Exome sequencing to identify de novo mutations in sporadic ALS trios.
2013; 16 (7): 851-855
Evaluating the role of the FUS/TLS-related gene EWSR1 in amyotrophic lateral sclerosis
HUMAN MOLECULAR GENETICS
2012; 21 (13): 2899-2911
Amyotrophic lateral sclerosis (ALS) is a devastating neurodegenerative disease whose causes are still poorly understood. To identify additional genetic risk factors, we assessed the role of de novo mutations in ALS by sequencing the exomes of 47 ALS patients and both of their unaffected parents (n = 141 exomes). We found that amino acid-altering de novo mutations were enriched in genes encoding chromatin regulators, including the neuronal chromatin remodeling complex (nBAF) component SS18L1 (also known as CREST). CREST mutations inhibited activity-dependent neurite outgrowth in primary neurons, and CREST associated with the ALS protein FUS. These findings expand our understanding of the ALS genetic landscape and provide a resource for future studies into the pathogenic mechanisms contributing to sporadic ALS.
View details for DOI 10.1038/nn.3412
View details for PubMedID 23708140
A yeast functional screen predicts new candidate ALS disease genes
PROCEEDINGS OF THE NATIONAL ACADEMY OF SCIENCES OF THE UNITED STATES OF AMERICA
2011; 108 (52): 20881-20890
Amyotrophic lateral sclerosis (ALS) is a fatal neurodegenerative disease affecting motor neurons. Mutations in related RNA-binding proteins TDP-43, FUS/TLS and TAF15 have been connected to ALS. These three proteins share several features, including the presence of a bioinformatics-predicted prion domain, aggregation-prone nature in vitro and in vivo and toxic effects when expressed in multiple model systems. Given these commonalities, we hypothesized that a related protein, EWSR1 (Ewing sarcoma breakpoint region 1), might also exhibit similar properties and therefore could contribute to disease. Here, we report an analysis of EWSR1 in multiple functional assays, including mutational screening in ALS patients and controls. We identified three missense variants in EWSR1 in ALS patients, which were absent in a large number of healthy control individuals. We show that disease-specific variants affect EWSR1 localization in motor neurons. We also provide multiple independent lines of in vitro and in vivo evidence that EWSR1 has similar properties as TDP-43, FUS and TAF15, including aggregation-prone behavior in vitro and ability to confer neurodegeneration in Drosophila. Postmortem analysis of sporadic ALS cases also revealed cytoplasmic mislocalization of EWSR1. Together, our studies highlight a potential role for EWSR1 in ALS, provide a collection of functional assays to be used to assess roles of additional RNA-binding proteins in disease and support an emerging concept that a class of aggregation-prone RNA-binding proteins might contribute broadly to ALS and related neurodegenerative diseases.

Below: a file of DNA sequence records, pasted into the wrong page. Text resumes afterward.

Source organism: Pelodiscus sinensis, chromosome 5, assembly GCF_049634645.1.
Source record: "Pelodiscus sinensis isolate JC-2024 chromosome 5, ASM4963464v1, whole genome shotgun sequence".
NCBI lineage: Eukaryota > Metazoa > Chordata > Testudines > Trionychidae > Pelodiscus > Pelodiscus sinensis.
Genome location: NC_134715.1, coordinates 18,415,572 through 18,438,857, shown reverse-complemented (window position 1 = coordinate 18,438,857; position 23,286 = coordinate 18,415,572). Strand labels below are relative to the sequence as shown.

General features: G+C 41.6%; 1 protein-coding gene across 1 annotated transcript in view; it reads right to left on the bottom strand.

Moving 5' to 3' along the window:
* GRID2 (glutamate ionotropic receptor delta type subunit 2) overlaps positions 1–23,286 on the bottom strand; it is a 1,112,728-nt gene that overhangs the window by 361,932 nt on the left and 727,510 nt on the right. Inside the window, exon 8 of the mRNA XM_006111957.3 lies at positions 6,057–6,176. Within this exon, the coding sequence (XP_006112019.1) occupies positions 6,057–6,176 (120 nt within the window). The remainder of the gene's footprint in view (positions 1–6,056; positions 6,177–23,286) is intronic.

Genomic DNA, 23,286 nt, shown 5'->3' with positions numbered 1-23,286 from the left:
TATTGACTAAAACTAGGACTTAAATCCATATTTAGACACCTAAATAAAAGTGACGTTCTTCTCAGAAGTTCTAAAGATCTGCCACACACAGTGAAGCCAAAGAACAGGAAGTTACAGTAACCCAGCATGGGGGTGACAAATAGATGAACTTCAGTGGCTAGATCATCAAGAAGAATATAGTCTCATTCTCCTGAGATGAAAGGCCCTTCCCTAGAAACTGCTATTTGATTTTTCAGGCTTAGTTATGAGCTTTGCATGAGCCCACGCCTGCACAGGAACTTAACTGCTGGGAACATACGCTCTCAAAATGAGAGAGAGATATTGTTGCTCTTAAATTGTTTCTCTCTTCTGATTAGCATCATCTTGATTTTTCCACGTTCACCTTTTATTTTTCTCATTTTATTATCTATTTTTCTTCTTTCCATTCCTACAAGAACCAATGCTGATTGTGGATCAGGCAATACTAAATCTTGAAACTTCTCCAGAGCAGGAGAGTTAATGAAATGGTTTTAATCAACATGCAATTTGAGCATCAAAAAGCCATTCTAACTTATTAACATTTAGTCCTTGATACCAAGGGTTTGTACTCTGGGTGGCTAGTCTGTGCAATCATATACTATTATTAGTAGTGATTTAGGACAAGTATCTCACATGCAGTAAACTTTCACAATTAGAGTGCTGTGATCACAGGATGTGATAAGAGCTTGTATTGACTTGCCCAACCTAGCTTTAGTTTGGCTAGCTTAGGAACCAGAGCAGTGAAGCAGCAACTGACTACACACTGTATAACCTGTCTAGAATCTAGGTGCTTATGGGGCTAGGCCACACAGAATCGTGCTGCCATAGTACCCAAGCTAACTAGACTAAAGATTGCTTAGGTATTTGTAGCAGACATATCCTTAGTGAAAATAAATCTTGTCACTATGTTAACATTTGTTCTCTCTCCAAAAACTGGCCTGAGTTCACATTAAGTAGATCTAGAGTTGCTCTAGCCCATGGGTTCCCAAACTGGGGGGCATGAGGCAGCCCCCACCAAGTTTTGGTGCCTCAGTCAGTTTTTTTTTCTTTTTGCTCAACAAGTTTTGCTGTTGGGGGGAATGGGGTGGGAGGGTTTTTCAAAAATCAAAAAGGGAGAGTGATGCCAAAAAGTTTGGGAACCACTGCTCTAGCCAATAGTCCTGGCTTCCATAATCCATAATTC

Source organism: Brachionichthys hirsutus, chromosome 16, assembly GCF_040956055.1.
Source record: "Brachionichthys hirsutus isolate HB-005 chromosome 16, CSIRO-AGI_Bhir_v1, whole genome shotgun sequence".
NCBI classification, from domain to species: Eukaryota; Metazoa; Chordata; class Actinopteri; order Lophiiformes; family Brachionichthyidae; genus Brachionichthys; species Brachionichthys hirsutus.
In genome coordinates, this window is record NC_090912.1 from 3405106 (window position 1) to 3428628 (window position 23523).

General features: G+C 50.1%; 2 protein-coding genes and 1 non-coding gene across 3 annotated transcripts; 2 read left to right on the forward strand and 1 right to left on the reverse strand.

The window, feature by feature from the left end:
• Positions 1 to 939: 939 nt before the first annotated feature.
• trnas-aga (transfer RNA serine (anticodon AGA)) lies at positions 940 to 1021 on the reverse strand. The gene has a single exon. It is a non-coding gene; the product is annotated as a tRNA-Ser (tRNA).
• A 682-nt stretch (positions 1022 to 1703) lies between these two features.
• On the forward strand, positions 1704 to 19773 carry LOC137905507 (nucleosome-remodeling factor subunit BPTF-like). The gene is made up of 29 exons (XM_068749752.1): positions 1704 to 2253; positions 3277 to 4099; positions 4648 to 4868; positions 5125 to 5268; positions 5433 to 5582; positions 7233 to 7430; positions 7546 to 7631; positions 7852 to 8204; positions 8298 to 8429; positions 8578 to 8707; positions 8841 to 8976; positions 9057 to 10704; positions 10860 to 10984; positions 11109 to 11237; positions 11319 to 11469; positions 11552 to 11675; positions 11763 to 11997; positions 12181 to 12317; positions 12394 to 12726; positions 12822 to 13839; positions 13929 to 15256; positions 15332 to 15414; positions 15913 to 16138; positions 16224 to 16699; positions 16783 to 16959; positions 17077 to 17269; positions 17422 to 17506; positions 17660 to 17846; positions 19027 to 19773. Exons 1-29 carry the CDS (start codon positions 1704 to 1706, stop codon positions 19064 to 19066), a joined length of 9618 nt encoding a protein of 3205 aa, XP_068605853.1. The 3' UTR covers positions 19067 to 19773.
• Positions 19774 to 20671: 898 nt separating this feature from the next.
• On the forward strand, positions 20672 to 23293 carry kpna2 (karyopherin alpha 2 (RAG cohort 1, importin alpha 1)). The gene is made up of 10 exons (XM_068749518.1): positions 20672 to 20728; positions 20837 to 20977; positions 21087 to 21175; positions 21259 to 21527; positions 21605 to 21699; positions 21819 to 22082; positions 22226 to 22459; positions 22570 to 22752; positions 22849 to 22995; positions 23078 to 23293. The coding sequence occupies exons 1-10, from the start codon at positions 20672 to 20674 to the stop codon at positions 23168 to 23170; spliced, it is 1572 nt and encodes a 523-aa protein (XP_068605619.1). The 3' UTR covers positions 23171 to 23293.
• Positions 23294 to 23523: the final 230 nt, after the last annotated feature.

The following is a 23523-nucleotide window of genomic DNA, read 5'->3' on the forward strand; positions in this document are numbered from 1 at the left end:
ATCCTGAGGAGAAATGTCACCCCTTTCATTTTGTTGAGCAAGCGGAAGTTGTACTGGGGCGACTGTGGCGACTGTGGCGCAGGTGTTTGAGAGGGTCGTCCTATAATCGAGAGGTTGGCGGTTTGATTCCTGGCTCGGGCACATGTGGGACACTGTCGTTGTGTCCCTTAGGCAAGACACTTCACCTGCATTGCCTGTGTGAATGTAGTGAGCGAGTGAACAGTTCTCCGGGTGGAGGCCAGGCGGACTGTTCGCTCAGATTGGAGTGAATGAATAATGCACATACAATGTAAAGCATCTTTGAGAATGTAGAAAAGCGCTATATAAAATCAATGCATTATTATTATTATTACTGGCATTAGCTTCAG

View details for DOI 10.1093/hmg/dds116
View details for Web of Science ID 000305457700006
View details for PubMedID 22454397
The toxicity of an "artificial" amyloid is related to how it interacts with membranes
2010; 4 (4): 283-291